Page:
Resources on Sustainable Parenting for Green Moms and Dads

“What does being a green parent look like?” is something I ask myself a lot and struggle with. It’s what’s behind my Green Moms Profiles and potentially the topic of a book project.

Thankfully, there are some good resources to help us be a greener parent, no matter where we are in the process. A lot of “green parenting” resources focus on health issues specific to your particular family, like cutting out plastics or chemicals in your soap. While those have a valuable place, I’m more interested in the larger scale issues, like conserving energy and minimizing greenhouse gases. While these resources aren’t all specific to parents, I think they’re all useful!

If you want to know where to begin…
PBS has a nice top-10 list of tips to start off as a green parent. Most are pretty simple, but they do include bigger picture practices like carpooling and turning up your thermostat in the summer.

Ed Begley Jr.’s Living Like Ed is a funny and straight-forward guide to being more environmentally sustainable. I especially like that he rates the different actions by how easy or difficult they are.

The Department of Energy’s EnergySaver website focuses on how you can save energy in your home, from home heating to appliances.

The All You Need is Less column in the Guardian is over now, but had a great mix of tips and social exploration of the green movement. is the go-to place for green lifestyle news, while has the most information on the political side.

No Impact Man can get kind of eye-rolling at times (how did he wash cloth diapers without a washing machine?!), but it has some good reflection on the good life for those of us who tend towards eco-despair. He also has a baby, unlike a lot of the other “eco-memoirists.”

If you’re already green, but looking for kid-specific information…
Green Mom has some solid posts on living sustainably with kids, especially about minimizing consumerism. I particularly like that they include information on kid-specific environmental politics, such as a post on the teenagers suing the U.S. federal government over climate change.

The Zero Footprint Baby can get preachy at times, but has some good advice on adapting the green lifestyle to living with a baby.

The EcoHappiness section at Happy Science Mom shows how living the green life with children can be more fulfilling, with posts about throwing Earth Day parties, gardening with kids (yeah, that’s my post), and nature play.

The Green Mama has a lot on minimizing indoor air pollution and reducing consumerism.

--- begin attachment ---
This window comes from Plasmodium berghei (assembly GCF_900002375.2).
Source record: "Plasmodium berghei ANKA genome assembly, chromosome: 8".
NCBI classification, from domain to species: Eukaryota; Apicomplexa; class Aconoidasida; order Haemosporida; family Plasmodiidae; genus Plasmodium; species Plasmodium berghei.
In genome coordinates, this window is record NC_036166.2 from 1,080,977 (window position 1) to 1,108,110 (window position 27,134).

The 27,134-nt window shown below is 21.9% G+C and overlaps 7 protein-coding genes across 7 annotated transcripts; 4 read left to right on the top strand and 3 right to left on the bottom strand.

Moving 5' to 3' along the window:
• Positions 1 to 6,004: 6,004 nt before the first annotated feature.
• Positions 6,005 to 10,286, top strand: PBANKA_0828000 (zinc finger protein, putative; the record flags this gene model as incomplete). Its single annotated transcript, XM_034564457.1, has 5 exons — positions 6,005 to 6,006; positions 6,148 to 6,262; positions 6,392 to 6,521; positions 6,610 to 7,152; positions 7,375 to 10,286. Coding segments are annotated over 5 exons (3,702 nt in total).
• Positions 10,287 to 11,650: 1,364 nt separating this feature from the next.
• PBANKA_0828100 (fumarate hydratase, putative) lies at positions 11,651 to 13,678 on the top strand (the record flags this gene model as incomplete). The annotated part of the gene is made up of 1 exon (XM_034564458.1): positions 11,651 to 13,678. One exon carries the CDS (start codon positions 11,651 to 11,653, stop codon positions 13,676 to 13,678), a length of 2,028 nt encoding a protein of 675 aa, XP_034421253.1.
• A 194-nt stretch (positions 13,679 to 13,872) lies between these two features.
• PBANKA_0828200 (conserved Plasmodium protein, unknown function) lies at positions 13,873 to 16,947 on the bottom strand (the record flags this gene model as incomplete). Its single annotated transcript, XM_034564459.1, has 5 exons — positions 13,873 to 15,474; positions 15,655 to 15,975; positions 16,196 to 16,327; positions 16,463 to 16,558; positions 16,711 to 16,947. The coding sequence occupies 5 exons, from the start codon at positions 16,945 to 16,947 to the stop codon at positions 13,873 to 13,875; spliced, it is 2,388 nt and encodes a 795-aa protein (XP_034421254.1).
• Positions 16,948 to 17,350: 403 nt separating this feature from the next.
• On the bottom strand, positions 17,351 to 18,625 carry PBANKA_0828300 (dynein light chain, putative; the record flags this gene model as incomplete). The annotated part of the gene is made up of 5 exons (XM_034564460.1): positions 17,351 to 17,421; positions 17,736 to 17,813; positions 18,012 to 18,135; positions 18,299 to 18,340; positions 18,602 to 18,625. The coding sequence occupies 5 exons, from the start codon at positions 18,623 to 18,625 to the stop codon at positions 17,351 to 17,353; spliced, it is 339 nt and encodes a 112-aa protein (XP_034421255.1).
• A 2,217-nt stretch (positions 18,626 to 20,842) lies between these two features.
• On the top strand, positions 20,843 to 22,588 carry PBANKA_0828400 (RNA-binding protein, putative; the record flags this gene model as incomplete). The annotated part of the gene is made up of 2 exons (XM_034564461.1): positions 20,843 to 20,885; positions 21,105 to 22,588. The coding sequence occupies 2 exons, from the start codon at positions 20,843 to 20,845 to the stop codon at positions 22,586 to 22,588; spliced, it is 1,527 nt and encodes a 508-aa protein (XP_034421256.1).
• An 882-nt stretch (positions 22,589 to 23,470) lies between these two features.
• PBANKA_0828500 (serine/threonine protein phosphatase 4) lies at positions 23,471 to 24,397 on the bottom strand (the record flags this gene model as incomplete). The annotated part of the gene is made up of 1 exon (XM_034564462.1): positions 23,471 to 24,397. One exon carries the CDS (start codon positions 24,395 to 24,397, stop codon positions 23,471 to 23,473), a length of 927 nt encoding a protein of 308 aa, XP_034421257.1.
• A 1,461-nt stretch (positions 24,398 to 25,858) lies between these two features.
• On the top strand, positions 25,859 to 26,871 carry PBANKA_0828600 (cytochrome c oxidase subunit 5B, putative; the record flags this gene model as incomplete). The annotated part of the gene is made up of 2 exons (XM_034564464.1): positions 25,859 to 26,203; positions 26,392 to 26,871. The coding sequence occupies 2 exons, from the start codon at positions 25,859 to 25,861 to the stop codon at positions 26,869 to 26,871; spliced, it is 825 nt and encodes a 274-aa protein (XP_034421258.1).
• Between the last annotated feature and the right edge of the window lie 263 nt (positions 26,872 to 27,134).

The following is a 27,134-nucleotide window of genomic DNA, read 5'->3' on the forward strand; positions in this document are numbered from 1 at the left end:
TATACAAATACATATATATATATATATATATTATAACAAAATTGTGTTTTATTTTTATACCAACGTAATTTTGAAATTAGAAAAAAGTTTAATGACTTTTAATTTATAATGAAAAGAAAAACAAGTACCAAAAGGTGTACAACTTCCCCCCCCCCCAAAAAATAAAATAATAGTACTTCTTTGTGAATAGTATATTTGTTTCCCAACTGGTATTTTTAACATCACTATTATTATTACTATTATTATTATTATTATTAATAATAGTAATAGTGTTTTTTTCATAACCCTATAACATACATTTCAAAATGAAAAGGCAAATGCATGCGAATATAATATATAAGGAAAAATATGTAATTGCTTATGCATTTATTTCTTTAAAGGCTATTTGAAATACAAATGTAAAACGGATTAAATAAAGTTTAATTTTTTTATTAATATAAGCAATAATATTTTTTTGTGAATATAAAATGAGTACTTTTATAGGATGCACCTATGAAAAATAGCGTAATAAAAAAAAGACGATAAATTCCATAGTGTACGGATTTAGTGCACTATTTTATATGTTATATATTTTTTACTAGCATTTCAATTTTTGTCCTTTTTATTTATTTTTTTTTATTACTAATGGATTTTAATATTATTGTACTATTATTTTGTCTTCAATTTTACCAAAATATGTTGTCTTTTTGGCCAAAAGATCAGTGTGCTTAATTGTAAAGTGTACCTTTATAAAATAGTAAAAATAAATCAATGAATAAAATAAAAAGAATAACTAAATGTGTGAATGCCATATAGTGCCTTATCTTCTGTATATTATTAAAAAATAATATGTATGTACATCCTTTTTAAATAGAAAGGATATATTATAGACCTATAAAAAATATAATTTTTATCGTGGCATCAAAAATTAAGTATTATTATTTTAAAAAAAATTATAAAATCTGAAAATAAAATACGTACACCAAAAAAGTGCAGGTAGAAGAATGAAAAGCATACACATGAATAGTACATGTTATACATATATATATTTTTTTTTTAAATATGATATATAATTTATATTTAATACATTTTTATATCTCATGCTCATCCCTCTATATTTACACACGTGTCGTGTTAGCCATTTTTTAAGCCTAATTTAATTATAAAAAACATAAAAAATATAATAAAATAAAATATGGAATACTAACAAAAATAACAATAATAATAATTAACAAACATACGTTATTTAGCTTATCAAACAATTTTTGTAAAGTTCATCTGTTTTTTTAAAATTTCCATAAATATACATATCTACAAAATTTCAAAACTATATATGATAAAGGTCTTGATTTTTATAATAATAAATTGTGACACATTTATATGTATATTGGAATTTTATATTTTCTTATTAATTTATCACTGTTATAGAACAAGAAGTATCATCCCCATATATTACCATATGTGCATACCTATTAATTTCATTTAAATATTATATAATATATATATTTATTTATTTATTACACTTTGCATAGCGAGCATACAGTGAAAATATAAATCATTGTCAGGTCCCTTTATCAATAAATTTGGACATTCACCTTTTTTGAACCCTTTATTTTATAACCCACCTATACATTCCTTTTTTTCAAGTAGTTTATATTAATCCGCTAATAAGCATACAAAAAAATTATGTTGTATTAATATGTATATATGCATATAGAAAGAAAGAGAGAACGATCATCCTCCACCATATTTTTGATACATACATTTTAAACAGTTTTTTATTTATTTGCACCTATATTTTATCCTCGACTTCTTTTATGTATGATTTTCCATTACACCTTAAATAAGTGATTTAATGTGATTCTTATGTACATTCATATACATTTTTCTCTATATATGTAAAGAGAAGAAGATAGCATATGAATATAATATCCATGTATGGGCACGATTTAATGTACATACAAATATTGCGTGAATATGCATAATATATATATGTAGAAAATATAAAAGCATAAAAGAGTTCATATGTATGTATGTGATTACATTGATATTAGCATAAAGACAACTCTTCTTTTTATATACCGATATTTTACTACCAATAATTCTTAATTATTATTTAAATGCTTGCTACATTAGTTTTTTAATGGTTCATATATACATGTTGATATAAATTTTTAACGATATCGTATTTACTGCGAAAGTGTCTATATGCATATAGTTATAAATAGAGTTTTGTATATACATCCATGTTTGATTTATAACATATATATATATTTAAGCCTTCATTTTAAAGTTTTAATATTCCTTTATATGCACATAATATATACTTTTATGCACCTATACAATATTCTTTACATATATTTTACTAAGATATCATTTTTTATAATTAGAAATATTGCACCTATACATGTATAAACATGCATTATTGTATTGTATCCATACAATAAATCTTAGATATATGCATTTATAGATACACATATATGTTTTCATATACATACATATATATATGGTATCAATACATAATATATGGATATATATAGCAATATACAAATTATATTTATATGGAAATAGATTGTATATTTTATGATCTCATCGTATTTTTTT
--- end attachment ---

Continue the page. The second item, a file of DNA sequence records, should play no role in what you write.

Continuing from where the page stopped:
I have a bunch of posts on green parenting, from getting your kids to eat vegetarian more often to teaching them composting.

Being sustainable isn’t (just) about saving the polar bears – it’s about ensuring everyone has a healthy world to live in. Living in a green way means we need to respect our neighbors’ needs, including facing up to racism and economic inequality. Learning Liberation, A Striving Parent, and Mamacademics all provide a great introduction to parenting with social justice in mind.

If transportation is your big challenge
DOE and EPA’s provides the fuel efficiency and greenhouse gas emissions for every car available in the U.S. going back to 1984. It also has a great run-down on the differences between hybrids, plug-in hybrids, and all-electric cars.

If you want to take public transit with small kids but are nervous about doing so, both Grist and Kids in the Stairwell have great tips and guides.

My family biking resources page has links to loads of bloggers with personal experiences, product reviews, and tips to make biking with your kids as much fun as possible.

If you want to teach your kids about being green…
The Environmental Protection Agency’s Students’ Guide to Climate Change website covers everything from the science to what kids can do to reduce their own carbon footprints. Check it out before the EPA gets defunded! (Edit: The EPA took this page down “for revisions” barely a week after I linked to it! Grrrrr.)

PERMIE Kids has an amazing set of resources on nature and community-based learning, with a focus on holistic sustainability. She has multiple curriculums that include tools, techniques, and activities for a variety of ages.

Parent.Co has a great list of “10 Books to Read To Your Kids About Climate Change Because Science.” I seriously have to check these out, hopefully from the library.

Renewable Energy: Discover the Fuel of the Future has great reviews and what look like some awesome hands-on activities that teach science and sustainability. (Disclaimer – I used to work with one of the co-authors. Now she lives in a different country, so it’s not exactly an influence on its inclusion on the list.)

50 New Things Kids Can Do to Save the Earth is an update of the classic that drove my environmental activism at the tender age of ten.

If you want to make some big, big changes…
Gaia’s Garden is the definitive introduction to backyard permaculture. Permaculture is about growing food and living life based on ecological principles and structures. The book can be a little overwhelming but has some great information.

Toolbox for Sustainable City Living is a guide for those who are considering going as hard-core eco-friendly as possible. The suggestions range from the relatively simple (rain barrels) to the intense (recycling human waste – seriously). What’s neat about it is that the activities really are designed and adopted for those of us who live in less rural areas.

What are your favorite resources for living the eco-friendly life that aren’t listed here? 

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